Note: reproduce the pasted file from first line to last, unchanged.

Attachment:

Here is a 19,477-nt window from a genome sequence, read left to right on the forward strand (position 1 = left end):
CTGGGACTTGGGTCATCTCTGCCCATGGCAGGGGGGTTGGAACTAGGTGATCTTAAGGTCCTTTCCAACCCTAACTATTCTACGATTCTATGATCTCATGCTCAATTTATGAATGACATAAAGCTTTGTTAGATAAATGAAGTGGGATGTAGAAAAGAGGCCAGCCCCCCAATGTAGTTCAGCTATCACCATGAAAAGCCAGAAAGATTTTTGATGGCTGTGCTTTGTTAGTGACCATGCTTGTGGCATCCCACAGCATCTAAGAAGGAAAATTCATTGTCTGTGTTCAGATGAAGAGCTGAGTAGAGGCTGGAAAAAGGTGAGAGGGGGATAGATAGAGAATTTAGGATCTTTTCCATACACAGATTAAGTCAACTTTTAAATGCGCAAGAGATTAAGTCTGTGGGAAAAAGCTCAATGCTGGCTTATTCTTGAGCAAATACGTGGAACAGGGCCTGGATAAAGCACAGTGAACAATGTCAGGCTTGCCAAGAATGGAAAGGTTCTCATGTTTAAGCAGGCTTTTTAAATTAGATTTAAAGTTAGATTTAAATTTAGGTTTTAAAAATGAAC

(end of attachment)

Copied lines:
Here is a 19,477-nt window from a genome sequence, read left to right on the forward strand (position 1 = left end):
CTGGGACTTGGGTCATCTCTGCCCATGGCAGGGGGGTTGGAACTAGGTGATCTTAAGGTCCTTTCCAACCCTAACTATTCTACGATTCTATGATCTCATGCTCAATTTATGAATGACATAAAGCTTTGTTAGATAAATGAAGTGGGATGTAGAAAAGAGGCCAGCCCCCCAATGTAGTTCAGCTATCACCATGAAAAGCCAGAAAGATTTTTGATGGCTGTGCTTTGTTAGTGACCATGCTTGTGGCATCCCACAGCATCTAAGAAGGAAAATTCATTGTCTGTGTTCAGATGAAGAGCTGAGTAGAGGCTGGAAAAAGGTGAGAGGGGGATAGATAGAGAATTTAGGATCTTTTCCATACACAGATTAAGTCAACTTTTAAATGCGCAAGAGATTAAGTCTGTGGGAAAAAGCTCAATGCTGGCTTATTCTTGAGCAAATACGTGGAACAGGGCCTGGATAAAGCACAGTGAACAATGTCAGGCTTGCCAAGAATGGAAAGGTTCTCATGTTTAAGCAGGCTTTTTAAATTAGATTTAAAGTTAGATTTAAATTTAGGTTTTAAAAATGAAC